“If I am the executor of someone’s estate, what will I have to do?”
This checklist is designed to be a short but useful useful guide through the complexities arising at a difficult time. The legal procedures are a framework that can support your efforts to deal with many of the questions that remain unanswered once a living soul has departed.
The Administration of an estate affects people in different ways depending upon the circumstances of the death and the nature of the web of relationships that survive.
What needs to be done?
Locate the current Will – if the Will does not appoint an executor, or there is no Will, then you may apply for Letters of Administration if you are the next of kin. You need to be sure that you have the most recent Will and that it is valid.
If there is an unoccupied property, secure it, and ensure that all the utilities (gas, electricity and water) are safe; deliveries stopped and if necessary, redirect mail. Check the safety and insurance of important assets e.g. House/flat and contents.
Unless an inquest or post mortem is necessary, register the death within 5 days with the Registrar for the area where the death occurred. The hospital or doctor will be able to provide the address of the Registrar.
Tell family/friends about the death, arrange the funeral in accordance with any known wishes and place obituary notices in local/national press if required.
Find out about the deceased’s assets and liabilities and the date of death value by informing any asset holder (Bank, Insurance Company etc.) and any creditor (Utility companies etc.) and sending a certified copy of the death certificate to them. Obtain professional valuations of any significant property (house/flat, jewellery, stocks and shares, collections etc.)
Stop payment of any salary or pensions; advise the appropriate Passport office, DVLC, TV Licensing, credit and charge cards and act on their directions.
Contact the deceased’s tax office to settle tax affairs up to the date of death. Prepare self-assessment tax returns from the date of death until the end of the administration period.
Inform beneficiaries of their entitlement, giving those entitled to the residue of the estate information regarding the assets and liabilities, and providing a copy of the Will where appropriate.
Check the Inheritance Tax (IHT) position by seeking professional help. This tax is not payable on smaller estates – under £325,000 net, a figure which may be enhanced by gifts to charity, spouse etc and a transferable nil rate band from a deceased spouse. Executors have personal liability for underpayment and proper enquiries must be undertaken to establish the position concerning dispositions prior to death.
Other than estates where no single asset exceeds £5000, which can be dealt with under the Small Estates Act, probate forms must be prepared. It may also be necessary to prepare an Inland Revenue Account.
If necessary, arrange an executor’s loan account with a Bank to pay any IHT that cannot be funded, or paid by instalments.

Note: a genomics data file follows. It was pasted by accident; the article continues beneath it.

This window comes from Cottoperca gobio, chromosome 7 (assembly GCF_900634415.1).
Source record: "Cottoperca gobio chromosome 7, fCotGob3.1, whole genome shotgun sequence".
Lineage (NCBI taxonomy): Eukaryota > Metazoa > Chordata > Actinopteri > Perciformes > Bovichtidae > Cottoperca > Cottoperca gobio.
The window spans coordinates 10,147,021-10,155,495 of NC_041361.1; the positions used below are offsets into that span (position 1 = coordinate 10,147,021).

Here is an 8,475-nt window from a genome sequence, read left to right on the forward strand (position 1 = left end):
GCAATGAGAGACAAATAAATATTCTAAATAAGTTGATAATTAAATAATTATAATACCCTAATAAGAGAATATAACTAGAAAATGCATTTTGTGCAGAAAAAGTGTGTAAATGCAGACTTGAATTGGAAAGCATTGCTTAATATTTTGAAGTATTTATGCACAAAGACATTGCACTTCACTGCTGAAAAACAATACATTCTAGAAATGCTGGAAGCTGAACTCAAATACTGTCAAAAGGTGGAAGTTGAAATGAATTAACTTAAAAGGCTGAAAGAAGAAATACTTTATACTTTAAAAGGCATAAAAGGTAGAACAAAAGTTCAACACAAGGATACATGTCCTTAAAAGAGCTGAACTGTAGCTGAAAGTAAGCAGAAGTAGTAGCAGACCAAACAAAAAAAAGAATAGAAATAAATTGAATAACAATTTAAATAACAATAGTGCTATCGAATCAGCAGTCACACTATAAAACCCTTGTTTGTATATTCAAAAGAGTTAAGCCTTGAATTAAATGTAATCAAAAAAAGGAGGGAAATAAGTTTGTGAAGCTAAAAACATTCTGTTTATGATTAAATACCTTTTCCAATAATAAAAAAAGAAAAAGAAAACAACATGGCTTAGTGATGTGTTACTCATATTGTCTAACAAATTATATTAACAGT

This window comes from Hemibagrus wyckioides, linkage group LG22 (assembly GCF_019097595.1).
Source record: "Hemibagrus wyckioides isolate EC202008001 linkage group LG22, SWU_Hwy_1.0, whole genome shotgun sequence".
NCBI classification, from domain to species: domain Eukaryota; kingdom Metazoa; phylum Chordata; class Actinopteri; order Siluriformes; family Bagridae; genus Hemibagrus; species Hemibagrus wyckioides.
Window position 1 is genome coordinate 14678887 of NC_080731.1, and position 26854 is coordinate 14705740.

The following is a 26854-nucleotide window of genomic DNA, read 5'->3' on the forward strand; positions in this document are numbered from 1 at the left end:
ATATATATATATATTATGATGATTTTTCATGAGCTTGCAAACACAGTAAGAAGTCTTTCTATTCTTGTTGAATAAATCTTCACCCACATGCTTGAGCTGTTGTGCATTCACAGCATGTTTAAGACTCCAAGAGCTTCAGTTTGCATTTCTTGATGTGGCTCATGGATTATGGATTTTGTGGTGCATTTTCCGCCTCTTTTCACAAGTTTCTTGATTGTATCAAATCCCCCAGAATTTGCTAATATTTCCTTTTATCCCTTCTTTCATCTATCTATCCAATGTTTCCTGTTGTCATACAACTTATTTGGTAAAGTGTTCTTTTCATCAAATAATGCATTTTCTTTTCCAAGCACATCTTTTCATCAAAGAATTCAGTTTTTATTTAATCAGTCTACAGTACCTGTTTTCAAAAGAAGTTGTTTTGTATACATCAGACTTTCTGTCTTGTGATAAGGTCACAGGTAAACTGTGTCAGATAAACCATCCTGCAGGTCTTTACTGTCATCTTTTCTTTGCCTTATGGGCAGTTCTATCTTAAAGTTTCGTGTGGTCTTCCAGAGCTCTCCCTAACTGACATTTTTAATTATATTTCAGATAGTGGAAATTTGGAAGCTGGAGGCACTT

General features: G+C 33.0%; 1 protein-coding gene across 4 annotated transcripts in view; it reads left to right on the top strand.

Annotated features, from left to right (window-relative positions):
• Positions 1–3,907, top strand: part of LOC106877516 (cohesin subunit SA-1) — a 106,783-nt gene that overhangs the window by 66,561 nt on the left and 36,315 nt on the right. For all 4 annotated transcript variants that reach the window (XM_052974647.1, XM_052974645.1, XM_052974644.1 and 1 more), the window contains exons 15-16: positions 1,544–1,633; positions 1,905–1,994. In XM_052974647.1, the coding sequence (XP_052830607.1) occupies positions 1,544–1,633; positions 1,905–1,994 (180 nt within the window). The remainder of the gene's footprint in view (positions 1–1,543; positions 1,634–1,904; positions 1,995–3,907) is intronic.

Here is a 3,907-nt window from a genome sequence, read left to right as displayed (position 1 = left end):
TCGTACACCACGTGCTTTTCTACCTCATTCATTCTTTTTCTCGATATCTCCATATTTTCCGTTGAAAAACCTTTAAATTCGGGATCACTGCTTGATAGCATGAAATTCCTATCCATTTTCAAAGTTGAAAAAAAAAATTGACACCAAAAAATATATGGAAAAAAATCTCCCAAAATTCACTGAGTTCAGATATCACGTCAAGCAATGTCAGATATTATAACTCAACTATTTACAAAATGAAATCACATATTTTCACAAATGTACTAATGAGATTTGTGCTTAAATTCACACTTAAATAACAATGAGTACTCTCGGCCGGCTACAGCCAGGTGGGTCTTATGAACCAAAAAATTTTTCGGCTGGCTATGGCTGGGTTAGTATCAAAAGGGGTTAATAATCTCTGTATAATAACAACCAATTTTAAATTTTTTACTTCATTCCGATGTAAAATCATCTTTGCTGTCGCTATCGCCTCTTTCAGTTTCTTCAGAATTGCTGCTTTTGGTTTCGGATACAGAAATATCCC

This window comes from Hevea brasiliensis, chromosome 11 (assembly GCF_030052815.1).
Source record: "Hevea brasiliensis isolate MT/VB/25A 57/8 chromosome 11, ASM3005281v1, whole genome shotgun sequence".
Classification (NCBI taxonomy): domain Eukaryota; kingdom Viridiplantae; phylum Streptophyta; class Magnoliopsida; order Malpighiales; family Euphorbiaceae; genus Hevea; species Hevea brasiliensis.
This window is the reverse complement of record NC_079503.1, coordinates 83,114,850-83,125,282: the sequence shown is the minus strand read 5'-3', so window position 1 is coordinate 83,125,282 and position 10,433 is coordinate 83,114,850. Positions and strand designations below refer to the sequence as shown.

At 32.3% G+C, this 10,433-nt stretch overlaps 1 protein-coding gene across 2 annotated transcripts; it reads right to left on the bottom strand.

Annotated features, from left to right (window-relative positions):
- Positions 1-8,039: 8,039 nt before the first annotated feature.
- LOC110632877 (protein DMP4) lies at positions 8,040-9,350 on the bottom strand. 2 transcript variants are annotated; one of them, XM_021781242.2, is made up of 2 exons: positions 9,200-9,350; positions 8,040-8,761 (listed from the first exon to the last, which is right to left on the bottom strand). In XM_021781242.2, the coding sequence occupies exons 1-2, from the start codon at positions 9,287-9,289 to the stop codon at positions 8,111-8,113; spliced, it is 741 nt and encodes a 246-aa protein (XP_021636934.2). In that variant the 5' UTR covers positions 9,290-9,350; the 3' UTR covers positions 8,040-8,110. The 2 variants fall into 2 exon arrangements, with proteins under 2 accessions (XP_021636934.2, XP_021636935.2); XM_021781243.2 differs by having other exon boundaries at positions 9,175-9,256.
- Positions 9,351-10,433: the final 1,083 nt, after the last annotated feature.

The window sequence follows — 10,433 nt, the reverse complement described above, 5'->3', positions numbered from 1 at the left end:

Submit probate forms to the Probate Registry with appropriate fee for grant and copies.
When the grant is received, send office copy grants to asset holders with withdrawal or encashment forms and instructions, except where an asset is specifically left to a named person/organisation.
Pay the funeral account, unless already paid and any other outstanding bills, including tax. Where considered necessary, insert statutory notices advertising for creditors, allowing 2 months for claims to be notified.
Pay any legacies and transfer any assets left by the Will – whilst you do not have to wait for probate before transferring bequests, you must be sure that the Will is valid and that no one else will claim them. Many assets cannot be collected until a grant is obtained.
Pay any administration expenses and obtain clearance for any IHT, administration income tax or capital gains tax liability.
Having settled any valid claims on the estate, prepare estate accounts and submit them to the residuary beneficiaries. Once approval is obtained, distribute the residue to those entitled.
Provide each residuary beneficiary with a tax deduction certificate ( Form R185) for each year of administration income – this is especially important for charities that can reclaim the tax paid.
General Comments and handy tips
Photocopies of death certificates and grant of probates should be certified by a solicitor.
A grant may not be required for jointly owned assets, which pass to the survivor.
Keep beneficiaries regularly informed to maintain goodwill.
The IHT threshold can change in the Budget –see the HMRC website or the Capital Taxes Office have current information.
This guidance note is produced by Kagan Moss and is intended as a general guide only. It should not be relied upon for advice in relation to the specific circumstances of an individual case.In case of difficulty, obtain professional help – professional fees are usually expenses of the estate.
The legal position is recorded as at the date of publication in January 2019 and is liable to change.